‘Errrr… Faye… what in the world is THAT?!’
I am stood outside my tent, midway through brushing my teeth, when a distant rumble distracts me from a love affair with Colgate Triple Stripe.
Around the mountain track in the distance, surrounded by plumes of dust and silhouetted against the early morning sun, come twenty horses. Atop those horses are people, and they are atop them in style – carrying flags, banners and all manner of brassy things which catch and deflect the suns rays. I’m rooted to the spot with my mouth is wide open (collecting its fair share of road dust) when all of a sudden two military trucks appear around the nearest bend, and three men hop out. They nod in our direction, as if finding two white chicks in their pyjamas at the side of the road in the middle of nowhere (mouths open, toothbrushes in hands) is perfectly normal, and they begin setting up a video camera.
Oh how I long to ask what the Dickens is going on. It’s a late January Tuesday morning and I wonder what kind of special occasion this could be?? Is it someone’s birthday? An Argentine Bah Mitzvah? I would venture some limited Spanish to one of the hardy looking men in military uniforms armed with a camera, but they look rather… hardy. Especially the man on the main camera – he has accessorised his outfit Trinny and Susanna style with a cigarette in mouth and one of those soft khaki military caps. And so we don’t ask, we just grab our own cameras, bid the three military men a good morning and sit on large boulders next to them at the side of the road.
It takes some five minutes for the horse parade to reach us. Five minutes during which I just about pee my pants with excitement! I cannot get over how freakin’ cool this is! Yesterday we passed wild horses grazing, and the odd cowboy on a horse with his dogs, but this – this is a whole other level of oh-my-goodness-ness.
At last the men on horseback reach us. We smile and wave, wish them a ‘buen dia’, and take photos and videos. Most of them seem to be in military uniform, but there are a few in civilian clothing. One of the civilians calls over to us: ‘Where are you from?’ Ooooooo!! we think, this is our chance. We tell him proudly that we’re from England, and then we pounce: ‘What is going on here??’ Faye shouts over.
Today, as it turns out, this Tuesday morning in January 2017 is the 200th anniversary of the ‘crossing of the Andes’. That is, when hundreds of years ago, Chilean exiles and Argentinian soldiers joined forces to invade Chile and liberate the country from Spanish rule. Led by a cool cat called José de San Martín, it was one of the most important moves in Chile regaining its independence from the Spaniards. Of course, I’ll admit that I didn’t get all of that from the civilian on the horse that morning, he gave me ‘crossing of the andes’, and Wikipedia delivered the rest.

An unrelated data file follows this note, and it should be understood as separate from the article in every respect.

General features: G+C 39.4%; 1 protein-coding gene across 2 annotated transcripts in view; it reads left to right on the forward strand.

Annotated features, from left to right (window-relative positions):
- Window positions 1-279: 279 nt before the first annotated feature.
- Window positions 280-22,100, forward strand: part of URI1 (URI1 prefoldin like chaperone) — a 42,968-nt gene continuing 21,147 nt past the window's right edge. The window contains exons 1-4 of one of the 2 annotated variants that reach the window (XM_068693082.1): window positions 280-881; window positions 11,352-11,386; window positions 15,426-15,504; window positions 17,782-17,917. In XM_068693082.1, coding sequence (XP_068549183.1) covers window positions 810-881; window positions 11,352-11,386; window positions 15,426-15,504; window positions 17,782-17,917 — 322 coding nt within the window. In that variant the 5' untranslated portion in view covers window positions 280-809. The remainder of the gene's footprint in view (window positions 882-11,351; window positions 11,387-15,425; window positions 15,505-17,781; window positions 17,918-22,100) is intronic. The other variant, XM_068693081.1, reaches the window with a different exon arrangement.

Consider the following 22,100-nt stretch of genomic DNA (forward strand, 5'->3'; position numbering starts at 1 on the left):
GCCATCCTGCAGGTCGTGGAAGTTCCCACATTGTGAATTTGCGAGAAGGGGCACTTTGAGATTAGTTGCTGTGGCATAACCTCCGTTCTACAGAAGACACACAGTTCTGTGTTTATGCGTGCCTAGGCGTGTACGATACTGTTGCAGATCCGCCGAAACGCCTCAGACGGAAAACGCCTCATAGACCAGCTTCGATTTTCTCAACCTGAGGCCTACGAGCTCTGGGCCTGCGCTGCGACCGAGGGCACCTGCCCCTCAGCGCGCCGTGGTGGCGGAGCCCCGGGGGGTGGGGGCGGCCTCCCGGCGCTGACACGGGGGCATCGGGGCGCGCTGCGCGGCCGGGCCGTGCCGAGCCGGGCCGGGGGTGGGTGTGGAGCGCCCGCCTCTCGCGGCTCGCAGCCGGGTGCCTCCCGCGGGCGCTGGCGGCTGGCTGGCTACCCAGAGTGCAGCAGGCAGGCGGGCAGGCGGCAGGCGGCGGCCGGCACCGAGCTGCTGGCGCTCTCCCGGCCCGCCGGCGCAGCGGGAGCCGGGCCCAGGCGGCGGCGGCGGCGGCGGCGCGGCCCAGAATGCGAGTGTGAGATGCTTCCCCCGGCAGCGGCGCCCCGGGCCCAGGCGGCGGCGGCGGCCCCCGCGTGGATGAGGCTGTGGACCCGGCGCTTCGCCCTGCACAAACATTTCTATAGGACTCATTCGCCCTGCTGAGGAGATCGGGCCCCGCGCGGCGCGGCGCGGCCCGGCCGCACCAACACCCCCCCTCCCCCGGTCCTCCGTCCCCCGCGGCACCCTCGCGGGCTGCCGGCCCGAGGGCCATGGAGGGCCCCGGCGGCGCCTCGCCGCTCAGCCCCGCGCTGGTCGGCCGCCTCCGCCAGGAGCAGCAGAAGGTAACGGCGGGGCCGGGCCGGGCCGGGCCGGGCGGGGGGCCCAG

And so, this Tuesday was the be a day of great history, and of great education. But this is not something only confined to the morning’s horsey events…
If I may, I would like to place you on the roadside next to Faye and I at one of our usual afternoon high brow educational discussions. We’re sat next to one another on rocks in the shade, and I am eating peanuts. I begin to study the peanuts more closely…
Me: ‘Faye…’
Faye: ‘Yeah?’
Me: ‘What part of the plant exactly am I eating here. Are peanuts a seed?’
Faye: ‘Err, I’m not sure. Yes actually – I think they are a seed.’
Me: ‘Oh right, so I’m eating the seed. I suppose it’s full of protein and stuff and that makes sense.’
Faye: ‘Why is it a nut and not a seed then??’
Me: ‘I have no idea. (pause) So what would happen if I stuck a walnut in the ground? Would a walnut tree grow?’
(Laughter, followed by silence and some deep thought)
Faye: ‘Did you know that peanuts grow in the ground?’
Me: ‘I Did! Did you know that pineapples grow in bushes?’
Faye: ‘I did not know that!’
Me: ‘I know. Mind boggling, saw the bushes in Hawaii. (pause) What part of the pineapple is the seed then?? I mean, that’s the purpose of fruit, right? To spread its seeds?’
Faye: ‘Yeah – pineapples have seeds, around the edges…’
Me: ‘Do they?! I’ve never seen them. In fact, where are the seeds in a banana? Or is the banana itself a seed?’
Faye: ‘There are black bits in the banana.’
Me: ‘Well, they (the bananas) could make it a bit more obvious, I mean apple seeds are obvious. Strawberry seeds are obvious too.’
Faye: ‘Yeah that’s so the birds eat the strawberry seeds and poop them out. That fertilises them.’
Me: ‘Ahhh.’
(long pause)
Me: ‘In that case, what the bloody hell is the point in a coconut?!’